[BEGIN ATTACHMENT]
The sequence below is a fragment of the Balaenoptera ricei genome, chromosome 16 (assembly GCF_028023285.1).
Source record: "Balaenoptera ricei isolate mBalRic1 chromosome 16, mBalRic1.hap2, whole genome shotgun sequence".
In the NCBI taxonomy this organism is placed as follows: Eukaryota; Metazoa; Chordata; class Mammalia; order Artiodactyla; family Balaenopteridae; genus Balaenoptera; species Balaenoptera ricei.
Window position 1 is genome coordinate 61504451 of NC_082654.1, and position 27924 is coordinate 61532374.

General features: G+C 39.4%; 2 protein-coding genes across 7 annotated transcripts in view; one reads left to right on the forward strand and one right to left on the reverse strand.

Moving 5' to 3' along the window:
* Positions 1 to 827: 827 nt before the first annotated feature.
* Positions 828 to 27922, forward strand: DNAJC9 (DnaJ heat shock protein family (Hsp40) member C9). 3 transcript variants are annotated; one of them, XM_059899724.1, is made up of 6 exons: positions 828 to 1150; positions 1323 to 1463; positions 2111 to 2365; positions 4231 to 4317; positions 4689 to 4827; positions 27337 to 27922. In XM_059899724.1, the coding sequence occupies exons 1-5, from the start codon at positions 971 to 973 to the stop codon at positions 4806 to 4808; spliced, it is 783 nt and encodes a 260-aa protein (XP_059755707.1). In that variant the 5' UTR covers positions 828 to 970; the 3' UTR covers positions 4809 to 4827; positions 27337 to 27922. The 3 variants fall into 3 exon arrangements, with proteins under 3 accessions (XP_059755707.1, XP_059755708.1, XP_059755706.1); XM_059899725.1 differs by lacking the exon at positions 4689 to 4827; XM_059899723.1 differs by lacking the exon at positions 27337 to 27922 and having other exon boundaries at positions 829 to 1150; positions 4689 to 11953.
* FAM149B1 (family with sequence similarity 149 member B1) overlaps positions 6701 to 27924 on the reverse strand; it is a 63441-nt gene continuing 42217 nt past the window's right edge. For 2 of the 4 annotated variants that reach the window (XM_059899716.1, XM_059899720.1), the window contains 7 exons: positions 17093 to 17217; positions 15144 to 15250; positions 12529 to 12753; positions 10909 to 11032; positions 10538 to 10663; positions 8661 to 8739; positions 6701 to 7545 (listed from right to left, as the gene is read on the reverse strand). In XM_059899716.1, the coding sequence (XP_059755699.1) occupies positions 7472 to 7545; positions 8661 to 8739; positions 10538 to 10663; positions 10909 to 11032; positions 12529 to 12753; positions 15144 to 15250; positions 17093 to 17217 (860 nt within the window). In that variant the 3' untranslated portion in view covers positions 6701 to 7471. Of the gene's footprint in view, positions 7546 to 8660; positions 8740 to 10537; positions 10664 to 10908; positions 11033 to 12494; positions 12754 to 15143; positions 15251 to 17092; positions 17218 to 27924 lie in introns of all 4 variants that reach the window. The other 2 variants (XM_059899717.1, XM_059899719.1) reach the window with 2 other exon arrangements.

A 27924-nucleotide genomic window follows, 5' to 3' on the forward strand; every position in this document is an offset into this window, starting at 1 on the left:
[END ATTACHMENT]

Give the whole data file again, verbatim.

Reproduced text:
The sequence below is a fragment of the Balaenoptera ricei genome, chromosome 16 (assembly GCF_028023285.1).
Source record: "Balaenoptera ricei isolate mBalRic1 chromosome 16, mBalRic1.hap2, whole genome shotgun sequence".
In the NCBI taxonomy this organism is placed as follows: Eukaryota; Metazoa; Chordata; class Mammalia; order Artiodactyla; family Balaenopteridae; genus Balaenoptera; species Balaenoptera ricei.
Window position 1 is genome coordinate 61504451 of NC_082654.1, and position 27924 is coordinate 61532374.

General features: G+C 39.4%; 2 protein-coding genes across 7 annotated transcripts in view; one reads left to right on the forward strand and one right to left on the reverse strand.

Moving 5' to 3' along the window:
* Positions 1 to 827: 827 nt before the first annotated feature.
* Positions 828 to 27922, forward strand: DNAJC9 (DnaJ heat shock protein family (Hsp40) member C9). 3 transcript variants are annotated; one of them, XM_059899724.1, is made up of 6 exons: positions 828 to 1150; positions 1323 to 1463; positions 2111 to 2365; positions 4231 to 4317; positions 4689 to 4827; positions 27337 to 27922. In XM_059899724.1, the coding sequence occupies exons 1-5, from the start codon at positions 971 to 973 to the stop codon at positions 4806 to 4808; spliced, it is 783 nt and encodes a 260-aa protein (XP_059755707.1). In that variant the 5' UTR covers positions 828 to 970; the 3' UTR covers positions 4809 to 4827; positions 27337 to 27922. The 3 variants fall into 3 exon arrangements, with proteins under 3 accessions (XP_059755707.1, XP_059755708.1, XP_059755706.1); XM_059899725.1 differs by lacking the exon at positions 4689 to 4827; XM_059899723.1 differs by lacking the exon at positions 27337 to 27922 and having other exon boundaries at positions 829 to 1150; positions 4689 to 11953.
* FAM149B1 (family with sequence similarity 149 member B1) overlaps positions 6701 to 27924 on the reverse strand; it is a 63441-nt gene continuing 42217 nt past the window's right edge. For 2 of the 4 annotated variants that reach the window (XM_059899716.1, XM_059899720.1), the window contains 7 exons: positions 17093 to 17217; positions 15144 to 15250; positions 12529 to 12753; positions 10909 to 11032; positions 10538 to 10663; positions 8661 to 8739; positions 6701 to 7545 (listed from right to left, as the gene is read on the reverse strand). In XM_059899716.1, the coding sequence (XP_059755699.1) occupies positions 7472 to 7545; positions 8661 to 8739; positions 10538 to 10663; positions 10909 to 11032; positions 12529 to 12753; positions 15144 to 15250; positions 17093 to 17217 (860 nt within the window). In that variant the 3' untranslated portion in view covers positions 6701 to 7471. Of the gene's footprint in view, positions 7546 to 8660; positions 8740 to 10537; positions 10664 to 10908; positions 11033 to 12494; positions 12754 to 15143; positions 15251 to 17092; positions 17218 to 27924 lie in introns of all 4 variants that reach the window. The other 2 variants (XM_059899717.1, XM_059899719.1) reach the window with 2 other exon arrangements.

A 27924-nucleotide genomic window follows, 5' to 3' on the forward strand; every position in this document is an offset into this window, starting at 1 on the left: